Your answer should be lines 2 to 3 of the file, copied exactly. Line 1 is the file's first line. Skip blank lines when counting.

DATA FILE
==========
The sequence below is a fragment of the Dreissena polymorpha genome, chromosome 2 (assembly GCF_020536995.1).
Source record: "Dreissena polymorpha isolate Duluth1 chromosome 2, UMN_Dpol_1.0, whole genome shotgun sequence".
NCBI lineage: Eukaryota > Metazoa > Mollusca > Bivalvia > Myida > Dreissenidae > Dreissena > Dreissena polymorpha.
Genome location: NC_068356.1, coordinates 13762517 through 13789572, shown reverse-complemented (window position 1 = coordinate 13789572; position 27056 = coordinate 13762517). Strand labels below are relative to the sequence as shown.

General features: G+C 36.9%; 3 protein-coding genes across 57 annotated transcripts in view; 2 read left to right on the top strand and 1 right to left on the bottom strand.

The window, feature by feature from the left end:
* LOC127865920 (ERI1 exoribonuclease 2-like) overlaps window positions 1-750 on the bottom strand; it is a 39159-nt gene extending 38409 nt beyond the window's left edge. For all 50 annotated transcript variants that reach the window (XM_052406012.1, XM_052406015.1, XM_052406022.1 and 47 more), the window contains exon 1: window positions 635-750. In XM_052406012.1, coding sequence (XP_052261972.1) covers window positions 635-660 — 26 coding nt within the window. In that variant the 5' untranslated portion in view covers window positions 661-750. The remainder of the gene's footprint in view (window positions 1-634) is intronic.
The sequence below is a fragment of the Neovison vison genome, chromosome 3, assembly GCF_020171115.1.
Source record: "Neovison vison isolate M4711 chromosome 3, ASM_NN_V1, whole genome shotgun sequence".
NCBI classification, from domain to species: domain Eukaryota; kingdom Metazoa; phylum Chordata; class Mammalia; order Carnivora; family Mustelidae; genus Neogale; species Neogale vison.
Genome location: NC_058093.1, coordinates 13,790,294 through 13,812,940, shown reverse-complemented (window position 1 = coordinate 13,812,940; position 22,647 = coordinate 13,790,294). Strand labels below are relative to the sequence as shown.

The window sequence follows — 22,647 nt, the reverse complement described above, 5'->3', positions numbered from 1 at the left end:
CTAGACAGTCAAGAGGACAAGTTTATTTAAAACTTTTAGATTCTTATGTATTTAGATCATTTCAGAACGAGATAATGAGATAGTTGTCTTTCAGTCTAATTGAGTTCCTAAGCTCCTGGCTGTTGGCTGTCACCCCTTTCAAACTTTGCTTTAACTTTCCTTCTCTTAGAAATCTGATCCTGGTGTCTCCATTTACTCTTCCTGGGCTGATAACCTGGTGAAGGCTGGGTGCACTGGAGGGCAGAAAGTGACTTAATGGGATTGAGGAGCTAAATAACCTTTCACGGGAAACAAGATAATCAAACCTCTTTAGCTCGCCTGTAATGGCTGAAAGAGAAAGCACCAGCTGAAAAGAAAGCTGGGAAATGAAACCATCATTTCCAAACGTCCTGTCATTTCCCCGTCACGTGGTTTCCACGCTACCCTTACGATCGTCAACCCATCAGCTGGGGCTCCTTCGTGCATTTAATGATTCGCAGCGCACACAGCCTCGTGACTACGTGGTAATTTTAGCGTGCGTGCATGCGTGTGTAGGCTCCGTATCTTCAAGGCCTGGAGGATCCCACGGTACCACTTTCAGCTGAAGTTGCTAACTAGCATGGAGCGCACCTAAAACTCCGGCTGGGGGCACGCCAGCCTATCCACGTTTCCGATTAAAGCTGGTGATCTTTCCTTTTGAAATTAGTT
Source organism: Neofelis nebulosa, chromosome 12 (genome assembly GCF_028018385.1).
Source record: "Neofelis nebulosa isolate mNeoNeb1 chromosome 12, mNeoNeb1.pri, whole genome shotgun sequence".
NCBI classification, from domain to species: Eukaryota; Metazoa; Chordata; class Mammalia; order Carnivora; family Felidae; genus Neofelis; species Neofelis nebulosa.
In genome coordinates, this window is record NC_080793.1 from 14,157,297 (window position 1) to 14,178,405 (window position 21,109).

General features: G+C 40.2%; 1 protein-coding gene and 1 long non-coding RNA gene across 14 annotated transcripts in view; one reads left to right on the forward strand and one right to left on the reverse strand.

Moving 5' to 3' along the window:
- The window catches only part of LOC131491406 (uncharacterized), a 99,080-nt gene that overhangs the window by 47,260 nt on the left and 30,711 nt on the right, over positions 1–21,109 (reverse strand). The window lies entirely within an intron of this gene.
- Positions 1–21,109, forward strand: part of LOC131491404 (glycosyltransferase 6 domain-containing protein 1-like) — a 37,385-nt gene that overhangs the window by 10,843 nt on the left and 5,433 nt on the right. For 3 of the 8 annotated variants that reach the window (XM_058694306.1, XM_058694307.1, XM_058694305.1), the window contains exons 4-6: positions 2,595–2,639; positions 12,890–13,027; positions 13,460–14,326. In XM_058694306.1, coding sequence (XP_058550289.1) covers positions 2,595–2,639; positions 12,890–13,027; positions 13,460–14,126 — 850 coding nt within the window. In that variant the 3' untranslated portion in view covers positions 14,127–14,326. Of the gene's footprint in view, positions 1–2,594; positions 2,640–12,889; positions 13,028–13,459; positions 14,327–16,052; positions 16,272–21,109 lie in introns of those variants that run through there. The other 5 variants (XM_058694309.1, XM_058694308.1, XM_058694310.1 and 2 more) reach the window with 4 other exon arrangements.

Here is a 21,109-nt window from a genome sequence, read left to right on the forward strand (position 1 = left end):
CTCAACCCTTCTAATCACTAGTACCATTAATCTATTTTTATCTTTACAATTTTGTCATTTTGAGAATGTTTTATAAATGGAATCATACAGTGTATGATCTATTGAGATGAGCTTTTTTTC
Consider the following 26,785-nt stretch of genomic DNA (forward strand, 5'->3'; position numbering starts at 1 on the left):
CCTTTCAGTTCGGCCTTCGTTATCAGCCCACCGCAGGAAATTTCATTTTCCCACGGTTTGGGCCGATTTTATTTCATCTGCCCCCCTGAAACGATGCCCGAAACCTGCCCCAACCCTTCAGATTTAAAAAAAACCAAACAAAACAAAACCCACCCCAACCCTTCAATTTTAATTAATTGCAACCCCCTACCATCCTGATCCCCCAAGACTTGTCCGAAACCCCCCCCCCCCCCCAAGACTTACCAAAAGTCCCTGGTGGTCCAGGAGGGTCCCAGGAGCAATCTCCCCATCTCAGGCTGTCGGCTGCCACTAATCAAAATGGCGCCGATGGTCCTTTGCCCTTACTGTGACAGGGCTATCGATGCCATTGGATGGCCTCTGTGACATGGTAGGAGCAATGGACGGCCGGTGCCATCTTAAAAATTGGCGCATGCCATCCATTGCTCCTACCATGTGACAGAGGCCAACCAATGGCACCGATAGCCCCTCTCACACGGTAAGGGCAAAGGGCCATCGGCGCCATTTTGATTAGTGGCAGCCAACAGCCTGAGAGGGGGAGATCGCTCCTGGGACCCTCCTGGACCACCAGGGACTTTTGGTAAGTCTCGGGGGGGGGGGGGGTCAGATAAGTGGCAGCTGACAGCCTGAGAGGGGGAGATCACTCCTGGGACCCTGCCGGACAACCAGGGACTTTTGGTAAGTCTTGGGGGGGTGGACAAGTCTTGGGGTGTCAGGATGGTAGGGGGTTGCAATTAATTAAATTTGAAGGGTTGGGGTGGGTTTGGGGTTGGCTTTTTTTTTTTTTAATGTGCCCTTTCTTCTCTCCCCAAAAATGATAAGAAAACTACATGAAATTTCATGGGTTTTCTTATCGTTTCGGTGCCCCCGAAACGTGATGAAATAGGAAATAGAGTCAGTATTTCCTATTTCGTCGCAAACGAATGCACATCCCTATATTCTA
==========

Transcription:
Source record: "Dreissena polymorpha isolate Duluth1 chromosome 2, UMN_Dpol_1.0, whole genome shotgun sequence".
NCBI lineage: Eukaryota > Metazoa > Mollusca > Bivalvia > Myida > Dreissenidae > Dreissena > Dreissena polymorpha.